Ricochet is the best place on the internet to discuss the issues of the day, either through commenting on posts or writing your own for our active and dynamic community in a fully moderated environment. In addition, the Ricochet Audio Network offers over 50 original podcasts with new episodes released every day.
My 41st year of teaching began yesterday. Here are my takeaways.
1. I was designed to teach. I love to teach. I was made for teaching.
2. Each class I teach is a charge, a commitment to a body of students. I take that duty seriously.
3. My one-word philosophy of education remains the same: ownership. Students must take possession of what they believe, becoming custodians of their thinking-being-living.
4. Students bear responsibility for their education. The work they put in is what they will get out of any instruction.
5. In a public educational age where some beliefs are mandated, a subscription to prescribed orthodoxies, I believe in heterodoxy: students have freedom of thought and speech, bearing the weight of personal research to solidify ideas from all perspectives without limits on information.
6. The frontal lobe of teenage brains is still forming. So, help in directing ethical boundaries is essential to my professorship. Helping first-year students understand that choice-is-consequence, for instance, is one of many ways I encourage reflective thought when it comes to the categories of right or wrong.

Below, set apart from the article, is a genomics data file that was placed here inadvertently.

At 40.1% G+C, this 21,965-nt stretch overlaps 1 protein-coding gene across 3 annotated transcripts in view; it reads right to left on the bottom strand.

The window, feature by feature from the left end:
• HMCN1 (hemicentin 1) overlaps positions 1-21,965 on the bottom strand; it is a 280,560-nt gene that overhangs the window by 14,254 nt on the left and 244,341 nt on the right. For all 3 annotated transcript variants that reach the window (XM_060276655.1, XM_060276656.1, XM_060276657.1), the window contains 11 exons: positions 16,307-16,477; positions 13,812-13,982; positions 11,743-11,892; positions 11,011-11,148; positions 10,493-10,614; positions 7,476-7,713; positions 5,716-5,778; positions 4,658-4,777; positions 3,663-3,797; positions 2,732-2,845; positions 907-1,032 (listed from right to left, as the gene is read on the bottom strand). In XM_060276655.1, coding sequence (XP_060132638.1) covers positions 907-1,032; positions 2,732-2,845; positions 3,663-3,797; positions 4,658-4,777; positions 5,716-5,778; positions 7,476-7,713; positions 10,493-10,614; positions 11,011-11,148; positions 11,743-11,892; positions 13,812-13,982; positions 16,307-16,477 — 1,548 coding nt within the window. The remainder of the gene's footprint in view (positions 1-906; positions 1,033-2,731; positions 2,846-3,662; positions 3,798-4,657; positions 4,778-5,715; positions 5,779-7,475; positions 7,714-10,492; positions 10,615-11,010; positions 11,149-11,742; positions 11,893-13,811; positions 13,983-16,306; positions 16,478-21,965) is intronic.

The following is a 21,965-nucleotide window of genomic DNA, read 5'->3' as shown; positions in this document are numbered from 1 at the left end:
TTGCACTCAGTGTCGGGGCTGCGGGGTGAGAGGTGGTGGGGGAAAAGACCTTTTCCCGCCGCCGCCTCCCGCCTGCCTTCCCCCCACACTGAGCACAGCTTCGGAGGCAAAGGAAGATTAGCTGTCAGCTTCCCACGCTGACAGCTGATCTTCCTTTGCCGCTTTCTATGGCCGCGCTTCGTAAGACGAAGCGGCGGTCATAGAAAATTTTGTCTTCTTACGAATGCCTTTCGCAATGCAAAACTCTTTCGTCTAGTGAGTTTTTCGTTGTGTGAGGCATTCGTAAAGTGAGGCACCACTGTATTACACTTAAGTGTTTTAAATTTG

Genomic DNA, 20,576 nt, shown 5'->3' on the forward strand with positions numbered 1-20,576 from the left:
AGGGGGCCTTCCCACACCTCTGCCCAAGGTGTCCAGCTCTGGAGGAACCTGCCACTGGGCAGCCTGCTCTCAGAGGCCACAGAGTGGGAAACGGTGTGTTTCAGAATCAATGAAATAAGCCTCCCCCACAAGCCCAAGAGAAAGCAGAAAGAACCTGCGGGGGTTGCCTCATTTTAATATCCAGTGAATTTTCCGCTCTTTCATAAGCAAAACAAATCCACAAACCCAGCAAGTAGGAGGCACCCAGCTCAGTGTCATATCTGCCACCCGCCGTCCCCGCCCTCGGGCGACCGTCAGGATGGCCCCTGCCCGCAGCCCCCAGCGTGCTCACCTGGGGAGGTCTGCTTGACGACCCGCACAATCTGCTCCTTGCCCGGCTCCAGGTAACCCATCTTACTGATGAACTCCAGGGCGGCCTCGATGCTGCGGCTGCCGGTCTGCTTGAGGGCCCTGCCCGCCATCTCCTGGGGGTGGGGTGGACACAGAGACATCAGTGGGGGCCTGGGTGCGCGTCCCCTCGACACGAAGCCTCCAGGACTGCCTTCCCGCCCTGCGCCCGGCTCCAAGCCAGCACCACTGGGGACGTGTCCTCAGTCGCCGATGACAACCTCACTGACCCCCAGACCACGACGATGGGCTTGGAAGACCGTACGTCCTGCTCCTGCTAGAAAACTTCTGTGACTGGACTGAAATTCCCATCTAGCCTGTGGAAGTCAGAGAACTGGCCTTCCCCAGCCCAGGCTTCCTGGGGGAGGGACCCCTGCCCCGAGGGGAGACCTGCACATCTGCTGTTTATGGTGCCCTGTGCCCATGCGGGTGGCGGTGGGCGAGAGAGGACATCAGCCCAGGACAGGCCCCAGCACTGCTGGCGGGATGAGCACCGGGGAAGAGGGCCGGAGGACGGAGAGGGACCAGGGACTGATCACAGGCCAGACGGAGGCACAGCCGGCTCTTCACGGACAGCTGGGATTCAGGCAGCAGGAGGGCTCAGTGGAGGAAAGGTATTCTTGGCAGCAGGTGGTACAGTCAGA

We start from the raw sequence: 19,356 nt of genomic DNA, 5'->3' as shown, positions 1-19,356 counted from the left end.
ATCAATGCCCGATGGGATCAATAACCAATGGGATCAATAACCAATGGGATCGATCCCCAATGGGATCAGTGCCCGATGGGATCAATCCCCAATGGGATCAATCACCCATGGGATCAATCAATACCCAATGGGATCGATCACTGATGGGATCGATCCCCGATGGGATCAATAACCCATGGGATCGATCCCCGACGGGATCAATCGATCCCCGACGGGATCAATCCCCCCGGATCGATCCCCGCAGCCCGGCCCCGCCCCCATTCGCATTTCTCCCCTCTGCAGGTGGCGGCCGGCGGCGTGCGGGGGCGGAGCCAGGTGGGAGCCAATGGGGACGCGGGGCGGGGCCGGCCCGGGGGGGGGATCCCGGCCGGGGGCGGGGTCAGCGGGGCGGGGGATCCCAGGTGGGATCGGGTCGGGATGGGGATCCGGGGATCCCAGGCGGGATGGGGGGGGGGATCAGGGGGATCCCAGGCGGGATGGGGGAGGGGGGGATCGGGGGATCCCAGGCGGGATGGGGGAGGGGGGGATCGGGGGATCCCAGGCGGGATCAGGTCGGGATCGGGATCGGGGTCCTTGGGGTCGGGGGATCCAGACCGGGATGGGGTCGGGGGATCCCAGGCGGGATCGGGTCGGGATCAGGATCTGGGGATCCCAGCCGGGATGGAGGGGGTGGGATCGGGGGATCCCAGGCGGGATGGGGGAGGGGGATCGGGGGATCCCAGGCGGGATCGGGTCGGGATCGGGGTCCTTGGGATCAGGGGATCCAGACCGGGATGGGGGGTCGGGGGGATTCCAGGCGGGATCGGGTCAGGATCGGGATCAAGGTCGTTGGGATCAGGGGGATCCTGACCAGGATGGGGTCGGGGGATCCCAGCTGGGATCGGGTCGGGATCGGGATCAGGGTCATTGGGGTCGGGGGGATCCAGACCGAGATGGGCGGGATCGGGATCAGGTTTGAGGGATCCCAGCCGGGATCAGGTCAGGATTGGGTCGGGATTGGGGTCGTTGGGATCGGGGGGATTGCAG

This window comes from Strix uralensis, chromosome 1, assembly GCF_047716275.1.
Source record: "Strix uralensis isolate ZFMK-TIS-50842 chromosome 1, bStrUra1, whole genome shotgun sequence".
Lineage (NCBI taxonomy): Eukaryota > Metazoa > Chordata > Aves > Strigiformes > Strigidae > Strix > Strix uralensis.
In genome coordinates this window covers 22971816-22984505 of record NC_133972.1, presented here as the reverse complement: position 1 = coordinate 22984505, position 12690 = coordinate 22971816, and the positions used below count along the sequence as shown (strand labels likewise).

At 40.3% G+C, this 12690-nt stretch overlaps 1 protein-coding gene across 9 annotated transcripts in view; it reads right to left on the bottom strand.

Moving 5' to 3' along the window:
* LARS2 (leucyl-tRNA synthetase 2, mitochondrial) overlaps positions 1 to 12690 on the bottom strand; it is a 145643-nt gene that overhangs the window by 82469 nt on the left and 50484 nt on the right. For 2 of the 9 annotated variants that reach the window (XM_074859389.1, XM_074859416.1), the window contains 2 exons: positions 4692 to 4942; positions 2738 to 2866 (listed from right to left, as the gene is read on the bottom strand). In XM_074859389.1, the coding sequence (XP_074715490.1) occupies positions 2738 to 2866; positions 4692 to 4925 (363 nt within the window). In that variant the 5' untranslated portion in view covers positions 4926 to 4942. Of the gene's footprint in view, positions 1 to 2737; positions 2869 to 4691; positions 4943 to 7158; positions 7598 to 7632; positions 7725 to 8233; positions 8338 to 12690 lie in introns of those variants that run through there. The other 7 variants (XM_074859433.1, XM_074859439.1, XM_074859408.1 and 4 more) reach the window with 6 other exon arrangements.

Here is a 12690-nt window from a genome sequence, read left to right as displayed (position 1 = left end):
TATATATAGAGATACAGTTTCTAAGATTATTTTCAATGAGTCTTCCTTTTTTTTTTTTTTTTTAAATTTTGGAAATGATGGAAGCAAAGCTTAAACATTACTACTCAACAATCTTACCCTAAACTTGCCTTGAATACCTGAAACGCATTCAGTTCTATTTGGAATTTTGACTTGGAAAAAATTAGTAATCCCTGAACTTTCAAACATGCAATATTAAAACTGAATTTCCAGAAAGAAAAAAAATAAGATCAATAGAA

7. Universal life lessons are essential to my teaching since “inquiry” is part of the course title I teach; questioning and investigation will be lifelong pursuits.
8. Students are savvy. Their remarks and concerns are honest and transparent, and I treat those thoughts with great care, encouraging deep thinking, from temporal to eternal matters.
9. I care deeply for students. I enjoy, respect, and give my full attention to all individuals as people bearing God’s image. Based on the biblical concept of the *imago dei* I believe the trust I have been given is a sacred commission.
10. In one of the final questions yesterday, a young woman asked, “Could you give us one principle of wisdom for the semester?” I paused, thankful for such an astute mind, and said, “Take responsibility for your life. Refuse to blame others for your decisions. Accept the ideal that what you do could provide benefits or detriments for your future. The choice is yours.”Published in